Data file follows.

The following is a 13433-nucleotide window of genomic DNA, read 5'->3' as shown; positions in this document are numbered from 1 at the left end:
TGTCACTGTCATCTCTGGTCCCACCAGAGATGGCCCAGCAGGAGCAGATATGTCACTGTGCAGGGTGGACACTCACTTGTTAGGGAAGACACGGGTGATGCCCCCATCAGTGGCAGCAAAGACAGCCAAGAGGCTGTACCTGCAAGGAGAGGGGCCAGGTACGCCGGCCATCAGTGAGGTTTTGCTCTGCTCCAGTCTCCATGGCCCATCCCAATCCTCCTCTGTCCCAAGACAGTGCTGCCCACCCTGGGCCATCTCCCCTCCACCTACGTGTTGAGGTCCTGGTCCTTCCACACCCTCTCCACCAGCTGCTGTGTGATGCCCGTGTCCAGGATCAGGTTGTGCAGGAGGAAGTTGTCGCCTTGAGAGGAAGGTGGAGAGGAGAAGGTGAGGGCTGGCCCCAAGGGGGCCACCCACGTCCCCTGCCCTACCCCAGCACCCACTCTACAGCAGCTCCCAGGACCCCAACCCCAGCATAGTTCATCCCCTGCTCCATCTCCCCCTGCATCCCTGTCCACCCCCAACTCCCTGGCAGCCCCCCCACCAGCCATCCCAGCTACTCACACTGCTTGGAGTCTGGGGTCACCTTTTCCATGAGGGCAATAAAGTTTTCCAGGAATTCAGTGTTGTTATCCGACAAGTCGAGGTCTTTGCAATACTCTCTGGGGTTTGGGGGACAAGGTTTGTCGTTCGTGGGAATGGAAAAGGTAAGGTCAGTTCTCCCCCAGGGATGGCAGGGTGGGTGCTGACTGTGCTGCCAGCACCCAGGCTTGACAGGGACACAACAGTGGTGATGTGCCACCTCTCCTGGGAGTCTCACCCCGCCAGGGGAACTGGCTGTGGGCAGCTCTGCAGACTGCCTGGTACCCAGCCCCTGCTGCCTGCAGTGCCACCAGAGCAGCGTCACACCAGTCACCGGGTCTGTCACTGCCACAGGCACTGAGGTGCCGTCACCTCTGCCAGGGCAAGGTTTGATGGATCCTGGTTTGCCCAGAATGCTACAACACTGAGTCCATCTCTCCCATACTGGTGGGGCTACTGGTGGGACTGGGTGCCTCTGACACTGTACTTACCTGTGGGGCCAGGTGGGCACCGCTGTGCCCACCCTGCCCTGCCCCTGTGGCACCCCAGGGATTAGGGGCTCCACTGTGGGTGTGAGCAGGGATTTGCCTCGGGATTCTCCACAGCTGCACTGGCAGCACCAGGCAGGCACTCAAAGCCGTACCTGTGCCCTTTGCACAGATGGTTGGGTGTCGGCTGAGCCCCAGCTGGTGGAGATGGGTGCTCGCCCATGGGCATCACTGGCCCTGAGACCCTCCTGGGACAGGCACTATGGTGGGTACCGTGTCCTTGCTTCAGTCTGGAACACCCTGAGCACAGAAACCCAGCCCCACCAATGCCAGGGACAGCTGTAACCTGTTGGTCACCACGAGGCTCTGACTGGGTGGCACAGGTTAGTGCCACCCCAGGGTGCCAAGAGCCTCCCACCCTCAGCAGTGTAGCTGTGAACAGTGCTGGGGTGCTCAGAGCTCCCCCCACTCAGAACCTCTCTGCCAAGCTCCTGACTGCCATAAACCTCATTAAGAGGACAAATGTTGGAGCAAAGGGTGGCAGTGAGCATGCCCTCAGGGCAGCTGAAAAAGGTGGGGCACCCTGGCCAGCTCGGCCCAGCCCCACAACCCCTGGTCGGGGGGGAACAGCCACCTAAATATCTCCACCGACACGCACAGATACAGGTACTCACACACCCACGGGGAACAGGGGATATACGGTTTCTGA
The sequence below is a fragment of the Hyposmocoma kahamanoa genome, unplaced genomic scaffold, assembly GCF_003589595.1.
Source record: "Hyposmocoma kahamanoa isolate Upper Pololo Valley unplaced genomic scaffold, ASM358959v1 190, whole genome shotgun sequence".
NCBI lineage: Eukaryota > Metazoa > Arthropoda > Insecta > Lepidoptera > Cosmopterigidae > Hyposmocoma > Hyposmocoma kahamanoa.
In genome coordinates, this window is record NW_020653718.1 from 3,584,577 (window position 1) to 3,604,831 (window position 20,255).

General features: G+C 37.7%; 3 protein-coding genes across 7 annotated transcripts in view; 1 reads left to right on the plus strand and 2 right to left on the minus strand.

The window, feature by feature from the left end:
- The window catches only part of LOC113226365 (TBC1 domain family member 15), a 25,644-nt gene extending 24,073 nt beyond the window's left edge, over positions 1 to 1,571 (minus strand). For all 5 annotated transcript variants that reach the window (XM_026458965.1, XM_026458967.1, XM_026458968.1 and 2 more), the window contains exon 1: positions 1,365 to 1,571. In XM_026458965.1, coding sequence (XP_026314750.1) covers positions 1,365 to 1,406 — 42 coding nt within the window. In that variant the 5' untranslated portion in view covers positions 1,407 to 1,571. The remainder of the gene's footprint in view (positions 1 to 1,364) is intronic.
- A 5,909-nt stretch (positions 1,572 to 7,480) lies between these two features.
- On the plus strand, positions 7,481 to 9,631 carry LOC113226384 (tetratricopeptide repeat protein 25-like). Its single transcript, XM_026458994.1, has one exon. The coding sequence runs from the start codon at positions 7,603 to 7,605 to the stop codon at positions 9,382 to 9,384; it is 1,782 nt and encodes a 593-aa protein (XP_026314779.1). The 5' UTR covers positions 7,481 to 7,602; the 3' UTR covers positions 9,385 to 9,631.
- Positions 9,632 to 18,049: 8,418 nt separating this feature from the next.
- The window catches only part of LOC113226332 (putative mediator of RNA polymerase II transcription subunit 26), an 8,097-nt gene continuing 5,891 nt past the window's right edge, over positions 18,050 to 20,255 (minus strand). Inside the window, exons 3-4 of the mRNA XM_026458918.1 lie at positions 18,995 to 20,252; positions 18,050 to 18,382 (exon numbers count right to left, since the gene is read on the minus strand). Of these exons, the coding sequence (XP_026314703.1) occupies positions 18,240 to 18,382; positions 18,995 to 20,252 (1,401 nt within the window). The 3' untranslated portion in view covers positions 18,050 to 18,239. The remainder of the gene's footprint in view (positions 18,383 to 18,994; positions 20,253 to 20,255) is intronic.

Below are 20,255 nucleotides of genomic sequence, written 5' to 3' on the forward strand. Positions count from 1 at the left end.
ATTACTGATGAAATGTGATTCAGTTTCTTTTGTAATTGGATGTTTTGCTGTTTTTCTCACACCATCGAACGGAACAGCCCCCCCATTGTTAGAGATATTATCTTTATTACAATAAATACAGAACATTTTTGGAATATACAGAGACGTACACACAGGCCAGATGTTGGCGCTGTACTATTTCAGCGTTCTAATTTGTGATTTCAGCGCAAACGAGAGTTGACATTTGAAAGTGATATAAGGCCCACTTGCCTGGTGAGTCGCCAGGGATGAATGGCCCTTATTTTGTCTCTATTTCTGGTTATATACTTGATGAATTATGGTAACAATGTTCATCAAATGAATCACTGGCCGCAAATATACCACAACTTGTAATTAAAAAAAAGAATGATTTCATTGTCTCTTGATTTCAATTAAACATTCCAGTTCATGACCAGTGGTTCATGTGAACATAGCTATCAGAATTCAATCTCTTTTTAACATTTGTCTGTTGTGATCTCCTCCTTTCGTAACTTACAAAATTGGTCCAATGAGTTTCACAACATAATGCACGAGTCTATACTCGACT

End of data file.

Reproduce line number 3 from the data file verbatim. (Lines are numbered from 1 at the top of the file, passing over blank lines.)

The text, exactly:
The sequence below is a fragment of the Hyposmocoma kahamanoa genome, unplaced genomic scaffold, assembly GCF_003589595.1.